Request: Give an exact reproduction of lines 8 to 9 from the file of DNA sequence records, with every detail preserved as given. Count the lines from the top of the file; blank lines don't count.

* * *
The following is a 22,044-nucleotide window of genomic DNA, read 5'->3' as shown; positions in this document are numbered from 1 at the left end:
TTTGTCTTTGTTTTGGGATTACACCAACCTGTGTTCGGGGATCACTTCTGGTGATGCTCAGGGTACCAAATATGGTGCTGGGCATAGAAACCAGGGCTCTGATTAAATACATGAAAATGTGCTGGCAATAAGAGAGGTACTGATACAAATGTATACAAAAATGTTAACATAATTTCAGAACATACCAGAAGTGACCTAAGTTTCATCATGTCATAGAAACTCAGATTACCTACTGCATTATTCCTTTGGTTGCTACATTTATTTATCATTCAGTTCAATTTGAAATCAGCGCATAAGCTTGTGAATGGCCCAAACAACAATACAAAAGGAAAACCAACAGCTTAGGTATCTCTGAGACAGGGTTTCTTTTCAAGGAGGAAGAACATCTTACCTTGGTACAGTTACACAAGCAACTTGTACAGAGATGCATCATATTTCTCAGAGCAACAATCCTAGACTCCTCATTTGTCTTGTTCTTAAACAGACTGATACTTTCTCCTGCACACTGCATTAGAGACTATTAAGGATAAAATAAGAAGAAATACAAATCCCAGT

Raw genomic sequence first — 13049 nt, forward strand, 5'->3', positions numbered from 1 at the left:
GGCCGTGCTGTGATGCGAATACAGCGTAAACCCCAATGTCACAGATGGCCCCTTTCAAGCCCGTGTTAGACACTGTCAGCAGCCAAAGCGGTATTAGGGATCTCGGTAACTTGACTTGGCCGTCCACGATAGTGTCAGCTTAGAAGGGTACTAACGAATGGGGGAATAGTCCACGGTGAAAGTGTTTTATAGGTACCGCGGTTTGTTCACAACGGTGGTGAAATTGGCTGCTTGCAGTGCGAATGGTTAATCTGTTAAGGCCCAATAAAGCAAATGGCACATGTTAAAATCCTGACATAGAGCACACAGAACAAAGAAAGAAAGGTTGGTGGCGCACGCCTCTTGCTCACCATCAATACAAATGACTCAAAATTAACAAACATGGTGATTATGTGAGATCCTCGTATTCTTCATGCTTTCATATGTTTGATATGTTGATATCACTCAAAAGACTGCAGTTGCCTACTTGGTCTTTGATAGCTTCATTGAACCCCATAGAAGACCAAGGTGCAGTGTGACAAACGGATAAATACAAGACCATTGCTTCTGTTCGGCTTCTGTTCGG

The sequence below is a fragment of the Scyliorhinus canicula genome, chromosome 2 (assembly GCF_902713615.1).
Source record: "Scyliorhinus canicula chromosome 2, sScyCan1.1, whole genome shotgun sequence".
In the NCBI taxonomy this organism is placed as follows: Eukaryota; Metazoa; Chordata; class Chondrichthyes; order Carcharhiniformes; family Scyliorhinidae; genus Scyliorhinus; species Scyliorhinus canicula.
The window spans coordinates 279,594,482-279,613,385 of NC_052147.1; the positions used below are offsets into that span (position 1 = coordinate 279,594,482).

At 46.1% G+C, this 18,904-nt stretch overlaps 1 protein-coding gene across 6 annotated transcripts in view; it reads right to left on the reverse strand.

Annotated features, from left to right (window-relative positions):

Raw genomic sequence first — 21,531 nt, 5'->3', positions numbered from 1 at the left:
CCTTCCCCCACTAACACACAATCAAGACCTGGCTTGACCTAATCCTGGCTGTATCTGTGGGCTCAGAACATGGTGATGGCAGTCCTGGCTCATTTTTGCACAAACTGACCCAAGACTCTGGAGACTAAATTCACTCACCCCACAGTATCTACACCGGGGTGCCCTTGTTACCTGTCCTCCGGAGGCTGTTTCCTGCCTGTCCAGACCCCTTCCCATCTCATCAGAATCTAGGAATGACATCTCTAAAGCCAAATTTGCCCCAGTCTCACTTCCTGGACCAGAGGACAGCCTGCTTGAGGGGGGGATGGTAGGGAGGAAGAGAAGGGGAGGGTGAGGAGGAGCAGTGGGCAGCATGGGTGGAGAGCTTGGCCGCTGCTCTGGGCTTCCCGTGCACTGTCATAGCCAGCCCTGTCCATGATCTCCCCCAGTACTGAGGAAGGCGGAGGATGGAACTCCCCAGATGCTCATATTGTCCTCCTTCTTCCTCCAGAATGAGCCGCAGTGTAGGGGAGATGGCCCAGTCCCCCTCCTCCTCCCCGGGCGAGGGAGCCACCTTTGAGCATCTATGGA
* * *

The window spans coordinates 279,594,482-279,613,385 of NC_052147.1; the positions used below are offsets into that span (position 1 = coordinate 279,594,482).

At 46.1% G+C, this 18,904-nt stretch overlaps 1 protein-coding gene across 6 annotated transcripts in view; it reads right to left on the reverse strand.